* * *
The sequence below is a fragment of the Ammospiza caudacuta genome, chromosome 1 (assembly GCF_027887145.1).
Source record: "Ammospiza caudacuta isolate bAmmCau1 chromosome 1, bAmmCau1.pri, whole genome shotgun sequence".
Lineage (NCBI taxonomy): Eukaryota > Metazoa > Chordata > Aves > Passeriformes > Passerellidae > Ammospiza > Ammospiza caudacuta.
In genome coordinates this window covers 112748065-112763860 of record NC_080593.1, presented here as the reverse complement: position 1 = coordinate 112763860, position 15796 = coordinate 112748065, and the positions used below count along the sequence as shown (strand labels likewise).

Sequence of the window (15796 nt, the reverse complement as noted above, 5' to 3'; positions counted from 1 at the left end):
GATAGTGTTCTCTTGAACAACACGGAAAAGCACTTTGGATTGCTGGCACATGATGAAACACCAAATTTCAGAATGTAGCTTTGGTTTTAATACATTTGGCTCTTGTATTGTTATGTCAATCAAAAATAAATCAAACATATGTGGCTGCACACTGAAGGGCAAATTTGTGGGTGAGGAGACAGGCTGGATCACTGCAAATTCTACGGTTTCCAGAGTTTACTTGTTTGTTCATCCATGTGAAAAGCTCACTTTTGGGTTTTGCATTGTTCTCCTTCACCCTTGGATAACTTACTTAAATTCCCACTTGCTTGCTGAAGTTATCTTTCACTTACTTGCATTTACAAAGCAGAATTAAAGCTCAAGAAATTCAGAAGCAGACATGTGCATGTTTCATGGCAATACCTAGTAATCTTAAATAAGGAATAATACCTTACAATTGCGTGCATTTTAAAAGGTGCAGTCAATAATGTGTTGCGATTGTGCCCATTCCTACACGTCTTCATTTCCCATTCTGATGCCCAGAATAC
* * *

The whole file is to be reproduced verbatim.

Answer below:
The sequence below is a fragment of the Ammospiza caudacuta genome, chromosome 1 (assembly GCF_027887145.1).
Source record: "Ammospiza caudacuta isolate bAmmCau1 chromosome 1, bAmmCau1.pri, whole genome shotgun sequence".
Lineage (NCBI taxonomy): Eukaryota > Metazoa > Chordata > Aves > Passeriformes > Passerellidae > Ammospiza > Ammospiza caudacuta.
In genome coordinates this window covers 112748065-112763860 of record NC_080593.1, presented here as the reverse complement: position 1 = coordinate 112763860, position 15796 = coordinate 112748065, and the positions used below count along the sequence as shown (strand labels likewise).

Sequence of the window (15796 nt, the reverse complement as noted above, 5' to 3'; positions counted from 1 at the left end):
GATAGTGTTCTCTTGAACAACACGGAAAAGCACTTTGGATTGCTGGCACATGATGAAACACCAAATTTCAGAATGTAGCTTTGGTTTTAATACATTTGGCTCTTGTATTGTTATGTCAATCAAAAATAAATCAAACATATGTGGCTGCACACTGAAGGGCAAATTTGTGGGTGAGGAGACAGGCTGGATCACTGCAAATTCTACGGTTTCCAGAGTTTACTTGTTTGTTCATCCATGTGAAAAGCTCACTTTTGGGTTTTGCATTGTTCTCCTTCACCCTTGGATAACTTACTTAAATTCCCACTTGCTTGCTGAAGTTATCTTTCACTTACTTGCATTTACAAAGCAGAATTAAAGCTCAAGAAATTCAGAAGCAGACATGTGCATGTTTCATGGCAATACCTAGTAATCTTAAATAAGGAATAATACCTTACAATTGCGTGCATTTTAAAAGGTGCAGTCAATAATGTGTTGCGATTGTGCCCATTCCTACACGTCTTCATTTCCCATTCTGATGCCCAGAATAC